have to be turned on or off before a process can begin. To better understand
these complex relationships, McDermott crafted a circular graph that
illustrates how genes are expressed around the clock. Each point on the graph
represented a gene being expressed at a particular time. Lines connecting the
dots demonstrated how some related genes are expressed one after another in a
Points of control
The wreath-like graph revealed a complicated, intertwined network of Cyanothece genes. In some cases,
different series of related genes expressed one after another intersected at
the same place, at an individual gene or a handful of genes. It appeared that
the genes at these intersections serve as bottlenecks, or control points, for
the subsequent expression of other genes down the road. The team predicted that
if the bottleneck genes were removed, expression of the downstream genes would
be affected. Amazingly, 11 of the 25 top bottlenecks identified were genes or
proteins whose specific role in Cyanothece
weren’t previously known.
The next challenge was to figure out how each of these bottlenecks affects
Cyanothece‘s daily life.
The team could have done experiments in the lab, removing each of these
bottlenecks one at the time from the organism’s genome to see what happened.
But such experiments can be time-consuming. Seeking a simpler, more methodical
solution, the authors built a computer model that would predict the roles of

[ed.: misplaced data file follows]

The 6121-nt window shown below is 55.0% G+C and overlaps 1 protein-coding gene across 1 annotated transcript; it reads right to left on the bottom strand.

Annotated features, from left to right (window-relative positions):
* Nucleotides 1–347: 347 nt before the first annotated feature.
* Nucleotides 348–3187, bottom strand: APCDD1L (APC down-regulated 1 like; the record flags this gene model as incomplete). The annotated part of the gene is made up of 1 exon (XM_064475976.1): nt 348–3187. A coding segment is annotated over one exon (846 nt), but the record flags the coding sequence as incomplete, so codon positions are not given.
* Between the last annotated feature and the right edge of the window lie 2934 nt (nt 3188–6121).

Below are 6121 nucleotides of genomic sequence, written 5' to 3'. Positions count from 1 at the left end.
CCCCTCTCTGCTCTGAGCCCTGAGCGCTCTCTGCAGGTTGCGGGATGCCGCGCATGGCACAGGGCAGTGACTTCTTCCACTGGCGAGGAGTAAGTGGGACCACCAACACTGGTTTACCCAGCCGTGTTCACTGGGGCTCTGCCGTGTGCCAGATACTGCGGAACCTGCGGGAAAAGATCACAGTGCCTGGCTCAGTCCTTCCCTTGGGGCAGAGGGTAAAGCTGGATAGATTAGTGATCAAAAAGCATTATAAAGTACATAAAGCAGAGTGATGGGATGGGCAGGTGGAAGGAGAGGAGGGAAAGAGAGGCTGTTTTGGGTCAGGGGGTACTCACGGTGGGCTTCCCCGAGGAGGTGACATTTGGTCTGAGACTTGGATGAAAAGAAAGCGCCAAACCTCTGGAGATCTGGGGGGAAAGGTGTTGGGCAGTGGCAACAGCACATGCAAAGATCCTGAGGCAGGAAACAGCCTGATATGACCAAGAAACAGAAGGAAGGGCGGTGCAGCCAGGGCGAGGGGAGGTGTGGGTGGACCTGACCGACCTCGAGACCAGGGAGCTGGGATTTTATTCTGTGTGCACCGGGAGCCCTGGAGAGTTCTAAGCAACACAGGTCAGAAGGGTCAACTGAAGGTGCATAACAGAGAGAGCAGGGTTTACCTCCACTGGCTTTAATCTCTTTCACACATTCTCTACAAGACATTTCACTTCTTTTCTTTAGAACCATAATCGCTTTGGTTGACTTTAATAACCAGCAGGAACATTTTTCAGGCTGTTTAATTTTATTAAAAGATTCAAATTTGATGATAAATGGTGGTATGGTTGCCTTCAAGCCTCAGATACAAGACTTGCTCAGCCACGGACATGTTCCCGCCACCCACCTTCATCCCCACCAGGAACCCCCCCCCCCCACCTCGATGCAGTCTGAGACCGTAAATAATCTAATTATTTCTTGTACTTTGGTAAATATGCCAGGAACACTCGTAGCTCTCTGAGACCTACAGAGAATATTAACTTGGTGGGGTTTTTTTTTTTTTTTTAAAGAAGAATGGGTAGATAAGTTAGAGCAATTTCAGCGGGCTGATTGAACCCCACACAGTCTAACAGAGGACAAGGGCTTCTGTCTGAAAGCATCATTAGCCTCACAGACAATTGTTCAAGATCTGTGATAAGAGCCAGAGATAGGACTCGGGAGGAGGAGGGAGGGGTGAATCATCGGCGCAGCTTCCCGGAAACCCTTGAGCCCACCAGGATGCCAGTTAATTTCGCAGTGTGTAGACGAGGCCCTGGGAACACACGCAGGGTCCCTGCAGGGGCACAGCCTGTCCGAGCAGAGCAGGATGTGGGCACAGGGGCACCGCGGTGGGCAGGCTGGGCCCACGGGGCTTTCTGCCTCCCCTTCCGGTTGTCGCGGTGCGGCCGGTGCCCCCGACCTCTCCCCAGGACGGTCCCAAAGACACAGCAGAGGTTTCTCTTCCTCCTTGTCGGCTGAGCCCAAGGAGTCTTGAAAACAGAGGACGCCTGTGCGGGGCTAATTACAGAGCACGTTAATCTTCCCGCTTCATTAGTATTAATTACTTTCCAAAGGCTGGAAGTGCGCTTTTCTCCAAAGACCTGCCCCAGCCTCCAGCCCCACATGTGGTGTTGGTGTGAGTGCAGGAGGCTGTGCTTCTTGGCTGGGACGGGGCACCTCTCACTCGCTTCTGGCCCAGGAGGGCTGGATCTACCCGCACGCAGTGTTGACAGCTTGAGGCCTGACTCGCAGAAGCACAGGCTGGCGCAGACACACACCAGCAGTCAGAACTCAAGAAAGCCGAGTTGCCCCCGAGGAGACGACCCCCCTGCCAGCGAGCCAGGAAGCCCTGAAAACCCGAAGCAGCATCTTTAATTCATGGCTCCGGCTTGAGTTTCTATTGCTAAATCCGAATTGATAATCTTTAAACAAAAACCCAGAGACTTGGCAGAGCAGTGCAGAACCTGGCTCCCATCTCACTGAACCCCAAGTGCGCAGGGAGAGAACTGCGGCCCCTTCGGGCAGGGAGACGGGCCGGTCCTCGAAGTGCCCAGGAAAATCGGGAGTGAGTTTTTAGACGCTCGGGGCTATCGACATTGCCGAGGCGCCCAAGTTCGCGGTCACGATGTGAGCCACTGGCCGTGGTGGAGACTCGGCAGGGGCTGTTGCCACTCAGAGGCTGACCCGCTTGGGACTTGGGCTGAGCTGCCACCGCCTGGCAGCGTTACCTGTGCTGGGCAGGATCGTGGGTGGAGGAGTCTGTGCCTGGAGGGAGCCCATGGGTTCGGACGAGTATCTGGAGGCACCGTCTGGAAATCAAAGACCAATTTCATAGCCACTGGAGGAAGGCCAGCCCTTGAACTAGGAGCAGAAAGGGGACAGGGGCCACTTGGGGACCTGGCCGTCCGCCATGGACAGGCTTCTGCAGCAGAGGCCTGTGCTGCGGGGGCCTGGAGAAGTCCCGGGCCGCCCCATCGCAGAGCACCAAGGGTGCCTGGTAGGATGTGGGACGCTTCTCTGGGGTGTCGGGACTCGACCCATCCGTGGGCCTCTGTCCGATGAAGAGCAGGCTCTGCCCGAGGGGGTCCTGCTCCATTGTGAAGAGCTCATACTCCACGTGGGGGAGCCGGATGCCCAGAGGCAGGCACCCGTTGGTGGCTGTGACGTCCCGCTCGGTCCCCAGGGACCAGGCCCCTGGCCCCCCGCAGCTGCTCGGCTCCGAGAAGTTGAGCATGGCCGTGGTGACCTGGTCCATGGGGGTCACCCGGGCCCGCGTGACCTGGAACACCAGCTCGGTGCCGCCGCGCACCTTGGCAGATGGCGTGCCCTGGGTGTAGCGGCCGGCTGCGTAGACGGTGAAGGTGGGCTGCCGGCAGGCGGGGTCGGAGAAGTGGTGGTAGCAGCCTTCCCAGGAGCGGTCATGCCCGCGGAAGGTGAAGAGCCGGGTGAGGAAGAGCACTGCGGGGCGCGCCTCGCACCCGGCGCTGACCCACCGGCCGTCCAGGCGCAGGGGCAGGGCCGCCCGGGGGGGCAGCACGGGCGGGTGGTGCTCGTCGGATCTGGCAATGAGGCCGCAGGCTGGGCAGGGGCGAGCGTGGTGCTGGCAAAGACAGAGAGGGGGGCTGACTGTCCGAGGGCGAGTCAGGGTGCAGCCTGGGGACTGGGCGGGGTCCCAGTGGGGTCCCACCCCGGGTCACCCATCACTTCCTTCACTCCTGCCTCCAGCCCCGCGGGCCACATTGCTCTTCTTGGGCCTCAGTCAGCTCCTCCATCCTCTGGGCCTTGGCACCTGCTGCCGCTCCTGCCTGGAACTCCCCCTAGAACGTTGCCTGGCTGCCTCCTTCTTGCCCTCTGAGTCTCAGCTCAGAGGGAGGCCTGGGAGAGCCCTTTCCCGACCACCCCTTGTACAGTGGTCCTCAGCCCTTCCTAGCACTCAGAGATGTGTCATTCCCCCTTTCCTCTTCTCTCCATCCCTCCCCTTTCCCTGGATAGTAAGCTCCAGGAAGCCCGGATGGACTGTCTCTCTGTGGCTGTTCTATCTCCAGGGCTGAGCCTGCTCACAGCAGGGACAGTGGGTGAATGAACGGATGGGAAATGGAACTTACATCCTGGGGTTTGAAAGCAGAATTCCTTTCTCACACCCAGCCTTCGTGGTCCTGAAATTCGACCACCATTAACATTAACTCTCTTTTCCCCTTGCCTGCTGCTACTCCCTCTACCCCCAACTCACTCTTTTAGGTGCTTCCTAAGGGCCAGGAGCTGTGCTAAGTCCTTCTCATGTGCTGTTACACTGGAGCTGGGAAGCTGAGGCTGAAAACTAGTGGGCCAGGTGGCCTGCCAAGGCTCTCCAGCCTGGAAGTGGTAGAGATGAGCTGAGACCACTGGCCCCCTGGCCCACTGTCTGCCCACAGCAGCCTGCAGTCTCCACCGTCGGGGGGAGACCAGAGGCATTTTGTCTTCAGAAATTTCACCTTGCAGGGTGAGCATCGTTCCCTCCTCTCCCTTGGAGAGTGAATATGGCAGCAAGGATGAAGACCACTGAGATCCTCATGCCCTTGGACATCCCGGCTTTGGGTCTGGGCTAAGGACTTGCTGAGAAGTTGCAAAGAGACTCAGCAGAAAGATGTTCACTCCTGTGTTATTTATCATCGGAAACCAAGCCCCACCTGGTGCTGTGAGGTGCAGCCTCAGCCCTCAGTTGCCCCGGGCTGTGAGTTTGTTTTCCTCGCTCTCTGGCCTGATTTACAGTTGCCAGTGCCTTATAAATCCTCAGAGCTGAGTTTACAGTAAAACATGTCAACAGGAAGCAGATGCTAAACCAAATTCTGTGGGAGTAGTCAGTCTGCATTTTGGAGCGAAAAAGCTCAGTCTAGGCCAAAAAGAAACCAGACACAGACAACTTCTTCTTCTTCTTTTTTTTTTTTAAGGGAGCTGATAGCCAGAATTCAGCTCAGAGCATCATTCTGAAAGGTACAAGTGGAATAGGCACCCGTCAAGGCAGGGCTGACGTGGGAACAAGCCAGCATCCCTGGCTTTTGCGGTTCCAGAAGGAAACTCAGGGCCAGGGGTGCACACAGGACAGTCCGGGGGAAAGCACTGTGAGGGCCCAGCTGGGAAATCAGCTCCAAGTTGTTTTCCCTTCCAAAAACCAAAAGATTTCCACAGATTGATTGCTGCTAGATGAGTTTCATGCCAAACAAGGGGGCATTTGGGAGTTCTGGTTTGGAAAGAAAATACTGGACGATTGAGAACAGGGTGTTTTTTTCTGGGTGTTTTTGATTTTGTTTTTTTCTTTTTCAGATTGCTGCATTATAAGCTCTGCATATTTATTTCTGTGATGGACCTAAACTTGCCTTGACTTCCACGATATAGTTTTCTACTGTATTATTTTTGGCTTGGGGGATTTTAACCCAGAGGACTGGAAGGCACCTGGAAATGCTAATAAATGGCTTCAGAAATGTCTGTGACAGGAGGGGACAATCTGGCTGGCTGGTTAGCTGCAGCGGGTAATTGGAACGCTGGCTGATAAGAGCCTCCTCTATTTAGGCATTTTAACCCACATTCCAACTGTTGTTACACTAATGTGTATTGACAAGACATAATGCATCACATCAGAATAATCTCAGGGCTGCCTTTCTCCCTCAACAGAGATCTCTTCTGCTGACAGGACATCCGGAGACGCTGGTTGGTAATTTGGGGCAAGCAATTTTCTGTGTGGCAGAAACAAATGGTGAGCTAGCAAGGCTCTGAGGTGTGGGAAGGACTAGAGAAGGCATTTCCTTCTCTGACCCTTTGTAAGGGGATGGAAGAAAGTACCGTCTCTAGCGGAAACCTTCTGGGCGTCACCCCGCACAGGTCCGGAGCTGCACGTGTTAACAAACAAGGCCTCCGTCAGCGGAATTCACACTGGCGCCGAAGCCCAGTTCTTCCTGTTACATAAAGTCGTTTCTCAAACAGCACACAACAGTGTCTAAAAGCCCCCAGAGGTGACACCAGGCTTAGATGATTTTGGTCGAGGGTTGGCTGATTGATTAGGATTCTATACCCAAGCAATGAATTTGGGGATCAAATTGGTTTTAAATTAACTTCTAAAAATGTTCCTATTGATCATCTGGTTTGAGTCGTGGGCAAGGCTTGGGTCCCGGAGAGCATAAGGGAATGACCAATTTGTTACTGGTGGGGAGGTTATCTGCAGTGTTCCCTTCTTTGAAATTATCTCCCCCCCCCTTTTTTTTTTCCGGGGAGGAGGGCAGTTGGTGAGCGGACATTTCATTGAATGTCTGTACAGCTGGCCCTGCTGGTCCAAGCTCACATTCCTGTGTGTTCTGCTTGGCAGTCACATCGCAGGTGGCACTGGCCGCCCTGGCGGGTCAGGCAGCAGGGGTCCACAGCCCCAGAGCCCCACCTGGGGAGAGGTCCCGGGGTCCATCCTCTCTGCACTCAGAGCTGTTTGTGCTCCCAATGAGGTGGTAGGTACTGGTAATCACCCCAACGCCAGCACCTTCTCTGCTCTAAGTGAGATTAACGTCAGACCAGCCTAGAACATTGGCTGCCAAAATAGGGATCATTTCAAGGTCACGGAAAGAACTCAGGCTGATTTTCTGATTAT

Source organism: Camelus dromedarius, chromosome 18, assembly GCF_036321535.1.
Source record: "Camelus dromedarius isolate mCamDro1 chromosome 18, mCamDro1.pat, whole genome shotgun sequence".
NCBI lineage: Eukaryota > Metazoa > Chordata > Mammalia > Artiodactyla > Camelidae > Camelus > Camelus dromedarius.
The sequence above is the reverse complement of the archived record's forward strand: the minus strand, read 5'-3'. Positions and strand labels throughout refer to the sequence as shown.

individual genes in Cyanothece.
They started with a previous whole-organism modeling approach called the Inferelator,
which was developed at the Institute for Systems Biology in Seattle for a different microorganism. The
team adapted the Inferelator’s code to compute the cyclic nature of the
connections between Cyanothece‘s
genes. They also added code to improve their ability to test the model’s
accuracy. When looking at low-oxygen conditions similar to those encountered by
Cyanothece at night, the
model predicted gene expression levels correctly the equivalent of about 75% of
the time, in comparison to actual measurements.
The model predicted the roles that a number of bottleneck
genes play for Cyanothece.
For example, the model predicted that the patB
gene is a bottleneck for the production of nitrogenase, the enzyme needed to
fix nitrogen. If patB were
removed from Cyanothece,
the model predicted that nitrogenase production could decrease by as much as
80%. The model also identified an unnamed gene, currently labeled as gene cce_0678, as being key to the
cyanobacterium’s production of RuBisCO, a well-known enzyme that’s important in
photosynthesis. Without cce_0678,
the model predicted RuBisCO production would decrease by about 60%.
Next, the research team will seek to further validate the
model with lab experiments. They’ll remove or increase the expression of
specific genes predicted to be bottlenecks to test whether or not they impact Cyanothece‘s energy production as the
model predicted. The researchers will also use the model to examine the complex
interactions between important processes in cyanobacteria, such as
photosynthesis and nitrogen fixation.
“This model can serve as a first step toward a
complete simulation of Cyanothece,”
McDermott said. “Knowing the detailed inner workings of cyanobacteria
could be used to design efficient methods to make bioenergy and manage the
carbon cycle, including the greenhouse gas carbon dioxide.”